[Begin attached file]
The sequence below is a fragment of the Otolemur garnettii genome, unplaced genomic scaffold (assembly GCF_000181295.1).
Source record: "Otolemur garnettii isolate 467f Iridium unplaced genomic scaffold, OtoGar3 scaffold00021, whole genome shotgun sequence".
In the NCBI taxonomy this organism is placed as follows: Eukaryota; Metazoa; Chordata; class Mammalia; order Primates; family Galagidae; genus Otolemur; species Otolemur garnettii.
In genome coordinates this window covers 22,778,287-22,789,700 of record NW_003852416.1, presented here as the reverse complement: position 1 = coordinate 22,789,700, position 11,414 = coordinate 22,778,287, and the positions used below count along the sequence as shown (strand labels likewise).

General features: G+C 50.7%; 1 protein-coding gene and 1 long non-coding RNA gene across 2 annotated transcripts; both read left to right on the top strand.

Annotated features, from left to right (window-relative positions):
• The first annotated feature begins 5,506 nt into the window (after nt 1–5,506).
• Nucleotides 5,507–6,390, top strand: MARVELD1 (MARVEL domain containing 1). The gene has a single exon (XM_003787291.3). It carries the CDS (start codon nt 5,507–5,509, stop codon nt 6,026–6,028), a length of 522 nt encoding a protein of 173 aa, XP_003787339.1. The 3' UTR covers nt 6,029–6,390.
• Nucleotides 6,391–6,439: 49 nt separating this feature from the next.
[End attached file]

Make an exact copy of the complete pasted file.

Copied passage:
The sequence below is a fragment of the Otolemur garnettii genome, unplaced genomic scaffold (assembly GCF_000181295.1).
Source record: "Otolemur garnettii isolate 467f Iridium unplaced genomic scaffold, OtoGar3 scaffold00021, whole genome shotgun sequence".
In the NCBI taxonomy this organism is placed as follows: Eukaryota; Metazoa; Chordata; class Mammalia; order Primates; family Galagidae; genus Otolemur; species Otolemur garnettii.
In genome coordinates this window covers 22,778,287-22,789,700 of record NW_003852416.1, presented here as the reverse complement: position 1 = coordinate 22,789,700, position 11,414 = coordinate 22,778,287, and the positions used below count along the sequence as shown (strand labels likewise).

General features: G+C 50.7%; 1 protein-coding gene and 1 long non-coding RNA gene across 2 annotated transcripts; both read left to right on the top strand.

Annotated features, from left to right (window-relative positions):
• The first annotated feature begins 5,506 nt into the window (after nt 1–5,506).
• Nucleotides 5,507–6,390, top strand: MARVELD1 (MARVEL domain containing 1). The gene has a single exon (XM_003787291.3). It carries the CDS (start codon nt 5,507–5,509, stop codon nt 6,026–6,028), a length of 522 nt encoding a protein of 173 aa, XP_003787339.1. The 3' UTR covers nt 6,029–6,390.
• Nucleotides 6,391–6,439: 49 nt separating this feature from the next.